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Inside the Sabres: Reviewing drive, passion of video coach Mat Myers

Mat Myers couldn't help it. He was living a dream bigger than his imagination, so of course he was going to smile every day.

Phil Housley noticed. There was something about Nashville's new video coordinator, a positivity that drew in the Predators' assistant coach.

"We built a unique relationship, Mat and I," Housley said. "Every time he came in in the morning, he had a smile on his face and was ready to go to work. We had a lot of great times."

There were dinners, concerts, coaching sessions and a Stanley Cup finals run.

"We had this immediate mutual respect for each other," Myers said. "We kind of formed this bond that was pretty close."

When Housley became coach of the Buffalo Sabres last spring, he brought Myers with him as the team's video coach.

"I saw how hard he worked and what he invested with Nashville," Housley said. "I can see the investment that he's making here. It's a great opportunity for him. It's a great opportunity for us because of what he's done up to this point and the work he puts into it."

The story of their friendship is compelling enough, especially for anyone who sees Housley brighten when talking about his pal. But there's more to the story, and it's what meets the eye.

Myers stands out in a sport where heights and weights are meticulously measured. The 27-year-old was born with achondroplasia, a form of dwarfism that occurs in approximately one in every 27,000 births. It's rarer still for someone with it to work in hockey.

But the size disparity is what started Myers on his path to the NHL. He grew up in a New Hampshire hockey family, and he loved being on the ice. At age 12, he was set to advance to a checking league. His dad, Marty, pulled him aside and said it was time to retire rather than endure the contact and physicality.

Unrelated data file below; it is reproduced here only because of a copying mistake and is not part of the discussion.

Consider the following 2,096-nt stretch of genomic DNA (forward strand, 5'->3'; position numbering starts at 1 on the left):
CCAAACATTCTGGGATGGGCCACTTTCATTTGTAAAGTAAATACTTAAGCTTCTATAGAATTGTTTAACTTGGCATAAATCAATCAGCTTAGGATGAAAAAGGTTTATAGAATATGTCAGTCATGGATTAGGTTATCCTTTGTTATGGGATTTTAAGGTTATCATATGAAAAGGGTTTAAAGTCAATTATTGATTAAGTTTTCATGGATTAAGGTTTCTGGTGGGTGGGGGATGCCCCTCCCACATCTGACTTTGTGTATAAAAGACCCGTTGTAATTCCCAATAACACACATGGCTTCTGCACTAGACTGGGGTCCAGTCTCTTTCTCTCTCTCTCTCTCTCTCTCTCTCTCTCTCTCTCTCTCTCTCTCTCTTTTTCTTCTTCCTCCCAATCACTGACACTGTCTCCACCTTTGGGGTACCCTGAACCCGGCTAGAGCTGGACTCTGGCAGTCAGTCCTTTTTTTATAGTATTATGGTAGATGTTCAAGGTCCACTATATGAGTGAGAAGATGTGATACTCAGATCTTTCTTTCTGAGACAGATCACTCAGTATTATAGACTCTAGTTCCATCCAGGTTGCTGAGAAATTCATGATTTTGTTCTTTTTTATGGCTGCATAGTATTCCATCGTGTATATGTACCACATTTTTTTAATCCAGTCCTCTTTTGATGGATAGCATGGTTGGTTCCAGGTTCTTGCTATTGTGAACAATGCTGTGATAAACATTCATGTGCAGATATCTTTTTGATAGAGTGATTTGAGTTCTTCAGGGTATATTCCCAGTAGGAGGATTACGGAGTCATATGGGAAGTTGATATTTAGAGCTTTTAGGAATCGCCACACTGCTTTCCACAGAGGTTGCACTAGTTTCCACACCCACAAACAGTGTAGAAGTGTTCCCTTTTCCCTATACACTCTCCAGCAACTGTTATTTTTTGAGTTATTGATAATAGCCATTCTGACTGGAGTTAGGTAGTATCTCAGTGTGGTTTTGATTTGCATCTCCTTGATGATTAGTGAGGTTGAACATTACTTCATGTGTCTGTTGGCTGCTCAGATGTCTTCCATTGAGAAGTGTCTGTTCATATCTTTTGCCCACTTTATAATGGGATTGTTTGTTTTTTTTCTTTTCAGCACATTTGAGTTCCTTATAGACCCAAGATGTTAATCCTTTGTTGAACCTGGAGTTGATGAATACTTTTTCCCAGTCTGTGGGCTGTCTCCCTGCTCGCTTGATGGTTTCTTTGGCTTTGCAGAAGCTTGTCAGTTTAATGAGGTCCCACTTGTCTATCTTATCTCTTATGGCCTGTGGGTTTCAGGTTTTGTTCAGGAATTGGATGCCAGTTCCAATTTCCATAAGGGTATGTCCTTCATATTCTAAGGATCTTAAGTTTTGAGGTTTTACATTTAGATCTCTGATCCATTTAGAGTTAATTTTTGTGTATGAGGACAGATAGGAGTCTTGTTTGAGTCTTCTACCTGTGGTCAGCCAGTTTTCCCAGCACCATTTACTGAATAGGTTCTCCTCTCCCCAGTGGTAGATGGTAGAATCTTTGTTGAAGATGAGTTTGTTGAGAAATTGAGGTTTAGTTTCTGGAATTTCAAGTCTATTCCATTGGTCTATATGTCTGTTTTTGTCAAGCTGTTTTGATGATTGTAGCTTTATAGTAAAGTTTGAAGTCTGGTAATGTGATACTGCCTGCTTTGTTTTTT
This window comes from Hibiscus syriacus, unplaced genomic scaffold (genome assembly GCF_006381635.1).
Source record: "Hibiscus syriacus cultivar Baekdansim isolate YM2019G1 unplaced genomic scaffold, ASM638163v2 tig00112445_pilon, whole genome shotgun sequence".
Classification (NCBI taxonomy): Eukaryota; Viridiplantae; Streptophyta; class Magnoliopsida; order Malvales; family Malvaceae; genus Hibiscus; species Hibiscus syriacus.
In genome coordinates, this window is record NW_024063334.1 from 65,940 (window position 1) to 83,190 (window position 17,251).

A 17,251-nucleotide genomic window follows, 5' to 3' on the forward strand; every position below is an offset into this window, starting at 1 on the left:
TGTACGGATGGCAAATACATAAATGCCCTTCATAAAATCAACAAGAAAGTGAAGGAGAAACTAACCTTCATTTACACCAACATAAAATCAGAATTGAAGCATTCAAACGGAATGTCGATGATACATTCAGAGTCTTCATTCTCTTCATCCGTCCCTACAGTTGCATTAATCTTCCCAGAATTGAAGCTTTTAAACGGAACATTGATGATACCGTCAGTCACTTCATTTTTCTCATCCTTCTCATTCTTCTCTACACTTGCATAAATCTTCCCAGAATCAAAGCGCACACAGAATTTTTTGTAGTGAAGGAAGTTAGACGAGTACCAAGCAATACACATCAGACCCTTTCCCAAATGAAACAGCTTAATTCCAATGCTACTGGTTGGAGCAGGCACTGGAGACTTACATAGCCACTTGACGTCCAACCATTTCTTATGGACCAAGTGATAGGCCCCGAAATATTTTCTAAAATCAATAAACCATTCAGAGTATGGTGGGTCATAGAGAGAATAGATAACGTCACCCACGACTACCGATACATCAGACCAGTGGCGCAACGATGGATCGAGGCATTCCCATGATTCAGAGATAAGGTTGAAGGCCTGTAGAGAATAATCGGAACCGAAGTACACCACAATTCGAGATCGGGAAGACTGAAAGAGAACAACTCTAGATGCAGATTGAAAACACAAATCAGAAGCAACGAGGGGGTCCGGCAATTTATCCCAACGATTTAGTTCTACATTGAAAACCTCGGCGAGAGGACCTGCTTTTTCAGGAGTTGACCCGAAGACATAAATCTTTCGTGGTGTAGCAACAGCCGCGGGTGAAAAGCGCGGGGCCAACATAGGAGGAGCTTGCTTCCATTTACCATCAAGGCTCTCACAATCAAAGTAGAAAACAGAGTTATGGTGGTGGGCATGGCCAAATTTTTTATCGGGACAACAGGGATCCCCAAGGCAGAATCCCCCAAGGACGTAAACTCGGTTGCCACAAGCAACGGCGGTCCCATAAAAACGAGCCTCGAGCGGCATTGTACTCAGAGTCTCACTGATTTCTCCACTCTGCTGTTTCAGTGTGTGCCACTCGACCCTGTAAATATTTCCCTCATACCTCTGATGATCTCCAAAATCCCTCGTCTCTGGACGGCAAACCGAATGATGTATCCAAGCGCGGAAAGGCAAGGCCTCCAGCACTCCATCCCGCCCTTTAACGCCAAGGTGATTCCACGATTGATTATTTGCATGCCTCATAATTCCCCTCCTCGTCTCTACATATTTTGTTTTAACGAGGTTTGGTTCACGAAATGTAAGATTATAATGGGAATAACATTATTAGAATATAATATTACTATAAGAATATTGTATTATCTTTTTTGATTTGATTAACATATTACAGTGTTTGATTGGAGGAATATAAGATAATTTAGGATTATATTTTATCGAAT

"He was concerned about my safety," Myers said. "It was obviously the right decision. It was a tough pill to swallow at the time, but in the long run it was the right decision."

Can't stop smiling

A post shared by Mathew Myers (@mathew_myers) on

While the games disappeared, Myers' love of hockey grew. He's the only one in the family with dwarfism, and his two younger brothers continued playing. Marty Myers is one of the most accomplished high school coaches in New Hampshire, so Mat kept coming to the rink.

"I've always watched and found other ways to stay involved," he said. "Coaching has always been a big part of me. My dad always allowed me into the locker room. I always admired the way he developed cultures and kind of brought teams together and motivated and built teams on and off the ice.

"Watching hockey from the stands, I've done it for a very, very long time, and now the fact that I'm watching it on video every day, it's just been something that's been easier because I've got a knowledge and experience of it that you wouldn't think someone at my age really has. I've been doing it my entire life, just watching hockey."

He really liked watching it at the University of New Hampshire. He was a season-ticket holder. When it came time to pick a college, he chose the home of the Wildcats.

Myers inquired about becoming a student-manager for the hockey team, but coach Dick Umile told him there were already four on the staff. Undeterred, Myers attended the team's practices and befriended forward Bobby Butler. The captain introduced Myers to Umile, and the coach added Myers to the group.

During his sophomore year, Myers saw the opportunity to expand his role. The tech-savvy millennial taught himself how to use video scouting software, and he became the Wildcats' video coordinator.

After graduating with a communications degree in 2013, Myers spent two seasons as the video coordinator for the U.S. women's national team. He jumped to the Predators as amateur scouting video coordinator in 2015.